Ingredients
* 8 pippins, or other soft baking apple, peeled and quartered
* 1 litre of dry red wine
* 1/4 cup raw cane sugar + 1/2 cup raw cane sugar
* pastry for top and bottom of pie
*1/4 tsp cloves, ground
* 1 tsp ginger, grated
* 1 tbsp orange zest
* 1/4 cup unsalted butter, room temperature.
* 1/2 tsp rosewater
Icing
* 2 tbsp cane sugar

Directions
1. Place apple slices in a sauce pan with wine and 1/4 cup of sugar. Put pot on medium heat, and bring apples to boil. Remove from heat and drain.
2. Preheat oven to 350.
3. Gently place apples into pie shell. Cover apples with cinnamon, ginger, zest, butter, 1/2 cup sugar, and rose water, and then cover fruit with a pastry lid. Bake pie for 45 minutes, until crust is golden.
4. Cover lid of hot pie with 2 tbsp of cane sugar. Once sugar has melted a bit serve pie.

How To Make A Pudding in a Turnip Root.
(England, 1591)
Take your turnip root, and wash it fair in warm water, and scrape it faire and make it hollow as you do a carrot root, and make your stuffe of grated bread, and apples chop fine, then take currents, and hard eggs, and season it with sugar, cinnamon, and ginger, and yolks of hard eggs and so temper your stuff, and put it into the turnip, then take fair water, and set it on the fire, and let it boil or ever you put in your turnips, then put in a good piece of sweet butter, and claret wine, and a little vinegar, and rosemary, and whole mace, sugar, and currants, and dates quartered, and when they are boiled enough, then will they be tender, then serve it in. A Book of Cookrye

Ingredients
* 4 turnips, peeled
Stuffing
* 1 apple, peeled, shredded
* 1 tsp currants
* 4 egg yolks, hard boiled
* 1 tbsp raw cane sugar
* 1/2 tsp cinnamon, ground
* 1/2 tsp ginger, grated
* 1 cup bread crumbs, dry
Broth
* 1/4 cup unsalted butter
* 1 cup dry red wine
* 1 tbsp wine vinegar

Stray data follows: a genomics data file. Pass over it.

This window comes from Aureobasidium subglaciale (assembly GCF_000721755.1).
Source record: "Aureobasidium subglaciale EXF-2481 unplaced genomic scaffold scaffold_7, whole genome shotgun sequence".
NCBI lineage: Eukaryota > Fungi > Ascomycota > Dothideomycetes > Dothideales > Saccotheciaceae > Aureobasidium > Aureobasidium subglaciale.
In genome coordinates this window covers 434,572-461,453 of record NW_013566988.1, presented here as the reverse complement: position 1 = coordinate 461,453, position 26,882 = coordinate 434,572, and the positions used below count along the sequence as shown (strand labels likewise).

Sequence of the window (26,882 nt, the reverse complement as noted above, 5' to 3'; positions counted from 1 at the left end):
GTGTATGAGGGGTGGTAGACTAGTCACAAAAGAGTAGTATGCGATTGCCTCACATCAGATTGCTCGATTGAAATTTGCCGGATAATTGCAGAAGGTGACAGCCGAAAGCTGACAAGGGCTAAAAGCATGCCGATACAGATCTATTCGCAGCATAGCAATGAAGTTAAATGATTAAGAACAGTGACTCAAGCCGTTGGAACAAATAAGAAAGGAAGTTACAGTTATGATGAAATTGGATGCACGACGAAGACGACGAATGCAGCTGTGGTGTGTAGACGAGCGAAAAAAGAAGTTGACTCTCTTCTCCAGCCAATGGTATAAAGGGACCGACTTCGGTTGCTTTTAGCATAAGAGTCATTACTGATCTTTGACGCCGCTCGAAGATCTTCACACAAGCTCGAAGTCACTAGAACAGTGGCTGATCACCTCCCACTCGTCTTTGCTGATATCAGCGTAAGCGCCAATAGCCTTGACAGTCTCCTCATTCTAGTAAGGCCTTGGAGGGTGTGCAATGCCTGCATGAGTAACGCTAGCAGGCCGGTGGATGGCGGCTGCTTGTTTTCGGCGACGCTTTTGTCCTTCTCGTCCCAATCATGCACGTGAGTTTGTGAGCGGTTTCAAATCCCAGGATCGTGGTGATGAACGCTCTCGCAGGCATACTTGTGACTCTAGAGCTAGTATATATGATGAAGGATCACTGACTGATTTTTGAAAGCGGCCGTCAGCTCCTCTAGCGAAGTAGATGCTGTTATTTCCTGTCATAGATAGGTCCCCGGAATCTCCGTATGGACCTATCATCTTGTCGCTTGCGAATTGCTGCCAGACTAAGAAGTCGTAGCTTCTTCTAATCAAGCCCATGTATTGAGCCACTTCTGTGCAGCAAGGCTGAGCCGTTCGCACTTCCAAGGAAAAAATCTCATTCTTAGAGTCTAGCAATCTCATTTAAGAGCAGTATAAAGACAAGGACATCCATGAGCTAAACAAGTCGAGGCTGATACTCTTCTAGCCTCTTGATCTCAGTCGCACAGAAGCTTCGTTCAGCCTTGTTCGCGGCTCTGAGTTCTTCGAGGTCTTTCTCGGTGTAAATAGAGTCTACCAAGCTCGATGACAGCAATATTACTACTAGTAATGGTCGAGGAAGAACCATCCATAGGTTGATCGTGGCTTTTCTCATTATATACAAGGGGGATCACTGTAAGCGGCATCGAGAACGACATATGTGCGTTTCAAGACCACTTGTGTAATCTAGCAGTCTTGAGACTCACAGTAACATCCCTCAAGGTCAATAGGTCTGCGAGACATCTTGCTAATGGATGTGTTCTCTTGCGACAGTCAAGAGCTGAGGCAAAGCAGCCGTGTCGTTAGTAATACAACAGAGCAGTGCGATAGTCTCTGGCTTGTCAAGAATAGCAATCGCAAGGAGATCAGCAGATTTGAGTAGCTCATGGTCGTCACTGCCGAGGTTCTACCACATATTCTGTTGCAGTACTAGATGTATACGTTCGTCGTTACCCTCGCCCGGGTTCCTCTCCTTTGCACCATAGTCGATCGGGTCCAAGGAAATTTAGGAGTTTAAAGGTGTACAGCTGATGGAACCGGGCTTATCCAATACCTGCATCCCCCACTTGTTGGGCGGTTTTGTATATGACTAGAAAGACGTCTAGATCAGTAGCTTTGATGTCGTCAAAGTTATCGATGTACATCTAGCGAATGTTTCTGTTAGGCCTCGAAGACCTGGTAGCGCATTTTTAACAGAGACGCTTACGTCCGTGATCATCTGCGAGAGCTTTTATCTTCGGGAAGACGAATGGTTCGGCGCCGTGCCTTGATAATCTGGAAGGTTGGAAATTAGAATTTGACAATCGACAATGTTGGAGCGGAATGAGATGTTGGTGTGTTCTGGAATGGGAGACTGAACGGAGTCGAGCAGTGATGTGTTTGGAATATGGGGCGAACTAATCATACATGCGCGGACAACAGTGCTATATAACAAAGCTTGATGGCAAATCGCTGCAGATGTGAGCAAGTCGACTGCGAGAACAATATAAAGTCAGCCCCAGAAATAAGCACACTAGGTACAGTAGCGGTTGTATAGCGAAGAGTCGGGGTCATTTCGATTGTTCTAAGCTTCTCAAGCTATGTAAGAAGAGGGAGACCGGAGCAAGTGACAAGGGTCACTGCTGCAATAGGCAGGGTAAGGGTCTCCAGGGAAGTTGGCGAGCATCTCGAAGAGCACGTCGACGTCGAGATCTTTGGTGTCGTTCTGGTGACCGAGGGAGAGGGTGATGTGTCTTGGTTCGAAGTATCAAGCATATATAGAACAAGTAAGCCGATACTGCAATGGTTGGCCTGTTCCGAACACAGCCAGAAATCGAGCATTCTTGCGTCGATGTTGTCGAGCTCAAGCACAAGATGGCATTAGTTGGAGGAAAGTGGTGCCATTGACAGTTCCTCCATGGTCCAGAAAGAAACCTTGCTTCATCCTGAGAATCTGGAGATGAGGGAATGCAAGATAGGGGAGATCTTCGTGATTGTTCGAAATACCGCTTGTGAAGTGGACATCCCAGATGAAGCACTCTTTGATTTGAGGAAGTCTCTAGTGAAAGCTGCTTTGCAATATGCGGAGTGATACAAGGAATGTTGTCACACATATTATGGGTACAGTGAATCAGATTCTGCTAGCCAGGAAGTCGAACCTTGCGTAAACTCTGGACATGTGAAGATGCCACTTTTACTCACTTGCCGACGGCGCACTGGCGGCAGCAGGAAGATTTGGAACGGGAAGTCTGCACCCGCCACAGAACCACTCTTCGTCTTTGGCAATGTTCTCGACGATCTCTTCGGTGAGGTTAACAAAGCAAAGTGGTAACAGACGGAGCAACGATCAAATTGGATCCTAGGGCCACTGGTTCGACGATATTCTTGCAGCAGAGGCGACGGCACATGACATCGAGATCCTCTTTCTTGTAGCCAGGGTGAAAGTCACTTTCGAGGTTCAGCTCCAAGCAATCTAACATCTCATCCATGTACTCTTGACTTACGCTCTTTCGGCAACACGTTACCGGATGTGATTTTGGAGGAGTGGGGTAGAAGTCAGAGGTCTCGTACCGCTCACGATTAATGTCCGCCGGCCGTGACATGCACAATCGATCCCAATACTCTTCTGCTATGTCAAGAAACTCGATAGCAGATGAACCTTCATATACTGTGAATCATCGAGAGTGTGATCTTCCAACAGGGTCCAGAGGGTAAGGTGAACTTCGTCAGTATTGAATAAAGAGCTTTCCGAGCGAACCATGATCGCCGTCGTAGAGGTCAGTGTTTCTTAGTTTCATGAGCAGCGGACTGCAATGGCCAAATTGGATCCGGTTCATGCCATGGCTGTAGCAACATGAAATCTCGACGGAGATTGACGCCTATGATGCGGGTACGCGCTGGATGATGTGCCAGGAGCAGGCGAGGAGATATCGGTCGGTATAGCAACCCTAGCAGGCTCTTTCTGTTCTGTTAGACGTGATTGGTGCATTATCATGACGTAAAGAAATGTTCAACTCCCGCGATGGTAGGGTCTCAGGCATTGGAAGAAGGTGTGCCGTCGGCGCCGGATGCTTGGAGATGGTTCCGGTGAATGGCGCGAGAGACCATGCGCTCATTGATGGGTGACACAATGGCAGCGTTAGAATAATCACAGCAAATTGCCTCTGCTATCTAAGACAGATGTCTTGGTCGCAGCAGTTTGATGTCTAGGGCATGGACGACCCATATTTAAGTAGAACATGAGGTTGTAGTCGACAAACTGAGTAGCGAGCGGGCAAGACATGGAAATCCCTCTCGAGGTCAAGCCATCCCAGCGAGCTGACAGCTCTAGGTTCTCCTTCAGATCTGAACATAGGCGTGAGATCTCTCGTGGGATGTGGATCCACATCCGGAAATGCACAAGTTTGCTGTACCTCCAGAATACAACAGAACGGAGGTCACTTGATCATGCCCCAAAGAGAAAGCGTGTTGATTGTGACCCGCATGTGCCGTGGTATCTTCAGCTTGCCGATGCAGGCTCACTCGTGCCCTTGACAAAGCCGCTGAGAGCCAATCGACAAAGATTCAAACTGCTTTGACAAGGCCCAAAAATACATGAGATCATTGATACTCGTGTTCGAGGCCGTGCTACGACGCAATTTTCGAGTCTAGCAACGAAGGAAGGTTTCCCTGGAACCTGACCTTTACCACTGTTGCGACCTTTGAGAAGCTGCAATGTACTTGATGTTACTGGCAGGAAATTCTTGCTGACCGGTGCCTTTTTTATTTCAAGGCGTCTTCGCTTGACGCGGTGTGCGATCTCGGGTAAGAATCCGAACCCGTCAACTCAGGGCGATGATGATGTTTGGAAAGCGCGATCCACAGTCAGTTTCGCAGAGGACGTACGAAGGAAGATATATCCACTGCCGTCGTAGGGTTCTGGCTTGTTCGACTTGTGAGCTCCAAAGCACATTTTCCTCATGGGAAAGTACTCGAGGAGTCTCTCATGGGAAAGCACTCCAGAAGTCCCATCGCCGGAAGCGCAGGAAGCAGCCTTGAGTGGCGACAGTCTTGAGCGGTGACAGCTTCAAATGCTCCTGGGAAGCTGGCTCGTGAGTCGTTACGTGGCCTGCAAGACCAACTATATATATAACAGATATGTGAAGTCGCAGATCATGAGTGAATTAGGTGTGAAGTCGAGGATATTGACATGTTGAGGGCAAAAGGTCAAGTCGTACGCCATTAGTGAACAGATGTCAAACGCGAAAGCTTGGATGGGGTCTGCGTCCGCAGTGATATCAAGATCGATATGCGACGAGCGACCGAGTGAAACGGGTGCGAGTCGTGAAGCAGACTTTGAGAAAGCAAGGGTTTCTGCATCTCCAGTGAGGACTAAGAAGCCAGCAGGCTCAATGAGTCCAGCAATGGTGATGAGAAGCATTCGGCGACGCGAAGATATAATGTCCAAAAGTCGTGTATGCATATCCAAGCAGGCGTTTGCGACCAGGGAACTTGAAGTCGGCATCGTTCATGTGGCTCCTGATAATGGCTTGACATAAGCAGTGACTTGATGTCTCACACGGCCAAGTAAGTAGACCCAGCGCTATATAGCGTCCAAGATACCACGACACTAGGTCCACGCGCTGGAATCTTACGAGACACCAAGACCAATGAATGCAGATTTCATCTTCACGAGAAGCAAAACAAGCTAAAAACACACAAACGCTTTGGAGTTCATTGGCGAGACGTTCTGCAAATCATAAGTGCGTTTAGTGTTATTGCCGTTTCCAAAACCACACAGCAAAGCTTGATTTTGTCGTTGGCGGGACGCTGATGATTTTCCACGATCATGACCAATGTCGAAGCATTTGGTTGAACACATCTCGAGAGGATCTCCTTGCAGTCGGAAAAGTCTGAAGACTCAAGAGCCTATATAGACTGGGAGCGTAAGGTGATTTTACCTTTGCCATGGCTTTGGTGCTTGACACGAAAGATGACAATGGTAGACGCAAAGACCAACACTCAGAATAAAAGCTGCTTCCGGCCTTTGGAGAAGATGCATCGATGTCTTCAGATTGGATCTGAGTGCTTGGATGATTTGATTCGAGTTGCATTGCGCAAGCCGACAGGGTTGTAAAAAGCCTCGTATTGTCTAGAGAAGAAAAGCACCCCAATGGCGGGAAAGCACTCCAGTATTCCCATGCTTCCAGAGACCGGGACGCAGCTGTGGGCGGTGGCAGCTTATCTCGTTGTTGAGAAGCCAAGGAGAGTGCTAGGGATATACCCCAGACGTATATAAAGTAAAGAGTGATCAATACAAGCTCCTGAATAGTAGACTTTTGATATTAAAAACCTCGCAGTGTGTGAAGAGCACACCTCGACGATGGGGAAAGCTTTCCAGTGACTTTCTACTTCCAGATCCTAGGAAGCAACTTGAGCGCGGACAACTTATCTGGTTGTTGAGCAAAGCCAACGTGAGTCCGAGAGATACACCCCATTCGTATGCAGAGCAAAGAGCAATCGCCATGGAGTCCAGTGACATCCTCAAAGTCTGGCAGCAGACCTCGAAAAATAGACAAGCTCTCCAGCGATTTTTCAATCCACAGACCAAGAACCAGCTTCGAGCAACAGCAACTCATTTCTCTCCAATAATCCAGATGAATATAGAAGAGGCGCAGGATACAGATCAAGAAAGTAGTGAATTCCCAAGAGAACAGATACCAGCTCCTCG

* 1 branch rosemary
* 1 flake mace
* 1/4 cup raw cane sugar
* 1 tsp currants
* 4 dates, pits removed, quartered

Directions
1) Hollow out the turnips, via a narrow opening. Go slow so you don’t puncture the turnip.
2) Mix apples, 1 tsp currants, yolks, 1 tbsp cane sugar, cinnamon, and ginger. Slowly add bread crumbs by hand until a firm paste is formed.
3) Slowly pack the turnips with the apple stuffing mixture. Place turnips into a saucepan and cover with water and bring to boil. Reduce heat to low, and simmer.
4) Add butter, wine, rosemary, mace, 1/4 cup of sugar, 1 tsp currants, and dates to turnip pot. Simmer until turnips are tender when poked with a fork, approximately 30 minutes.

How To Bake Venison. 
(England, 1591)
When it is parboiled, season it with salt and pepper somewhat groce beaten, and a little ginger, and good store of sweet Butter, and when the venison is tender baked put to it half a dozen spoonfuls of claret wine and shake it well together. A Book of Cookrye

Ingredients
* 2 lbs wild deer roast
* 1 tbsp salt,
* 10 peppercorns, ground
* 1 tsp ginger, grated
* 1/2 cup unsalted butter
* 1/2 cup dry red wine

Directions
1) Cover roast with water in a saucepan and bring to boil. Remove from heat and drain.
2) Preheat oven to 350F.
3) Place roast into baking dish, cover with salt, spices and butter. Bake roast for 30 minutes or until meat reaches 145F for rare, or 160F medium.
4) Slice roast and toss with the red wine then serve.